Use consistent text alternatives across desktop and mobile

Sounds obvious doesn’t it, keeping content consistent, but the devil is in the detail. When it comes to writing alt text teams rarely pool their work,  let alone have a considered approach to what is appropriate alternative text across websites and mobile.

Screen reader users rely on ALT text to understand content and functionality. On desktop this is well known but on mobile, be it a mobile version of a website or an application, its a different story. If alternatives are not forgotten they’re often badly written, verbose or repetitive which is a problem for voice output users on mobile and tablets such as iOS VoiceOver, Talks/Nokia and Blackberry/Orator and more. Given increasing numbers of screen reader users with mobile devices this can make for an extremely disappointing experience.

To put this into context an organisation’s website may be available as desktop and mobile websites built using Web Standards (HTML, CSS, WAI ARIA etc), W3C widgets (also using Web Standards) or applications for Android phones/tablets, iPhone and iPad – with Android and iOS built using different languages. This is of course a far from exhaustive list.

That’s potentially a lot of technologies to juggle all of which have a means to provide text alternatives for images and objects. It makes sense therefore to use a shared set of text alternatives.

Document images and names

As part of your content strategy document what images your sites uses including logo’s, icons, buttons, thumbnails, background and decorative images. Because we live in an ideal world I’m going to assume you have no images of text, layout or spacer images. Note what images are shared across websites, mobile devices and tablets.

Once done give each image a text alternative that is short and concise, describing what the image is or what it does. Make sure the text alternatives makes sense across your various devices and review your list to see if any images need further explanation in the form of a tooltip. It’s rare they do but sometimes necessary. It may also be that a tooltip is needed on iOS but not necessary on desktop.

The table below shows how three images might be classified:

Image Name Type Tooltip Delivery Note
BBC4 logo BBC 4 NA NA Web, Mobile, Android and iOS CSS background image with HTML text replacement
A 'play' icon Play Button Double tap and hold to play (iPad only) Web, Mobile, Android and iOS Only needs a tooltip on iPad
A download icon Download [item  name] Button NA Web, Mobile, Android and iOS Must dynamically update with item name

In the table above you’ll notice that the BBC 4 logo is set as a background image and as such needs to be given an HTML text alternative. The download button also needs to include the name of the item it is downloading as there may be other items for download on the same page. This needs to be made a note of so each team working on each delivery context can implement this.

Someone needs to take ownership of this process working with content editors/developers/product managers from teams delivering apps on various devices. All too often it’s left to the developers having been disowned everywhere else.

Document image attributes according to different devices

Once you have documented text alternatives for images establish how alternatives can be assigned according to different delivery contexts. The table below lists a few delivery contexts and what attributes are used to give the image a name, describe what they are (button, link, image etc) or provide additional explanation in the form of a tooltip.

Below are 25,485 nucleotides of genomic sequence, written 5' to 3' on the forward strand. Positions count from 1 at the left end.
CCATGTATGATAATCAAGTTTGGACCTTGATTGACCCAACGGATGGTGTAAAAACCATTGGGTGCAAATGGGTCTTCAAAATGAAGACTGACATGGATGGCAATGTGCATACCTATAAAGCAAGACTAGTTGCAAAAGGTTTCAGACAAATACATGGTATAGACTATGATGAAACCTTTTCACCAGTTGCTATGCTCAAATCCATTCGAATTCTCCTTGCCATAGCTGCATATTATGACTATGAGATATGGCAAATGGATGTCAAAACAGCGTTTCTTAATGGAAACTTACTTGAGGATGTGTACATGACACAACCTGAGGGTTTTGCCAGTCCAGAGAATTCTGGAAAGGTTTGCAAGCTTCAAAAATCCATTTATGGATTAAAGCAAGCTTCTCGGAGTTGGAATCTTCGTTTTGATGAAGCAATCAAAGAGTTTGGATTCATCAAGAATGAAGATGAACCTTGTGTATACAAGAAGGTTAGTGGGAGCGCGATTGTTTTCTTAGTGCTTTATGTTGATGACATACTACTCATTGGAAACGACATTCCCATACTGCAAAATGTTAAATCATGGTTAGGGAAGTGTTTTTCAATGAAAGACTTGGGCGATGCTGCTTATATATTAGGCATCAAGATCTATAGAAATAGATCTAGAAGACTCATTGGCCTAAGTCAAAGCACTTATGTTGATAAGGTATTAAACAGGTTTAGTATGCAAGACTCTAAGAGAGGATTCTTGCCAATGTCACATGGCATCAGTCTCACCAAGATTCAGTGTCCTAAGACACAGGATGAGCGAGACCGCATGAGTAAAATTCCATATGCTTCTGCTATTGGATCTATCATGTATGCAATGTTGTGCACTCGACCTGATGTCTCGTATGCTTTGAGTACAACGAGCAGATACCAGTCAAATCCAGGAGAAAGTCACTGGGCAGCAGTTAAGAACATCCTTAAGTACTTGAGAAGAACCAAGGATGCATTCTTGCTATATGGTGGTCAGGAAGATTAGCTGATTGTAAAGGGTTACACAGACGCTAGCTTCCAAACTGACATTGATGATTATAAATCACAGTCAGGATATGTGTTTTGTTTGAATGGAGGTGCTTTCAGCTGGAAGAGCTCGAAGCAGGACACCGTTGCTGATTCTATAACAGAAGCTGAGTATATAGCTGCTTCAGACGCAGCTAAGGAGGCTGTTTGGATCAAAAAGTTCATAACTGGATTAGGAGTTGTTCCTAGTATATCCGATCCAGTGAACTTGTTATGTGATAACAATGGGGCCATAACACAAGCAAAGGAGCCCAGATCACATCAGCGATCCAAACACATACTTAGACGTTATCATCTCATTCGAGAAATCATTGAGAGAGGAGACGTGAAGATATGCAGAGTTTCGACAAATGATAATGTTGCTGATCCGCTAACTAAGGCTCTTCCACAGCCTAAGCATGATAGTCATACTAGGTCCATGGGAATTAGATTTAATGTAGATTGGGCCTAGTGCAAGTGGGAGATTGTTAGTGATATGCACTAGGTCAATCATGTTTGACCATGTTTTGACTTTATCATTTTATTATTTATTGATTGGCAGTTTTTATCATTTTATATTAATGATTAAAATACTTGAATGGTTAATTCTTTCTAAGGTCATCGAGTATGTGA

Name Type Tooltip
Web alt=”xx” Automatically assigned title=”xx”
iOS Label Trait Hint
Android android:contentDescription Event
Flash Name Automatically assigned Description

 

When assigning names, types and tooltips there are a few things to keep in mind:

Name

All images must have a name. Names should be one to four words, succinct and to the point. They should start with a capital in order to ensure the correct inflection by a screen reader and should never end with a full stop (.).

Information about the ‘type’ of element (button, link, image etc)  should never be included in the name. For example ‘Play’ should just be ‘Play’ not ‘Play button’ otherwise a screen reader will announce ‘Play button, button‘.

Type

Type defines what an element is. For example a button, link, text field and so on. In HTML this is already predefined in the surrounding code and communicated by the screen reader. In Flash the type is already hard coded into the object you are naming. In iOS however it needs to be assigned by the developer as a ‘trait’: button, link, search field, static text, image etc.

Tooltip

A ‘tooltip’ is a description and should be used sparingly and only when the name does not adequately describe the outcome/purpose of the image. As descriptions are an explanation and not a command be careful to word them as such. For example a delete button should read “Deletes this event” rather than “Delete event”. You’re not suggesting a user should delete the item you’re simply explaining that the button will delete it. They’re a handy way of including screen reader specific instructions.

In summary

  • Document all images used across your sites and share this across different development teams
  • Assign a name to all images
  • Where required assign a ‘type’
  • Assign a description only if the image needs further explanation

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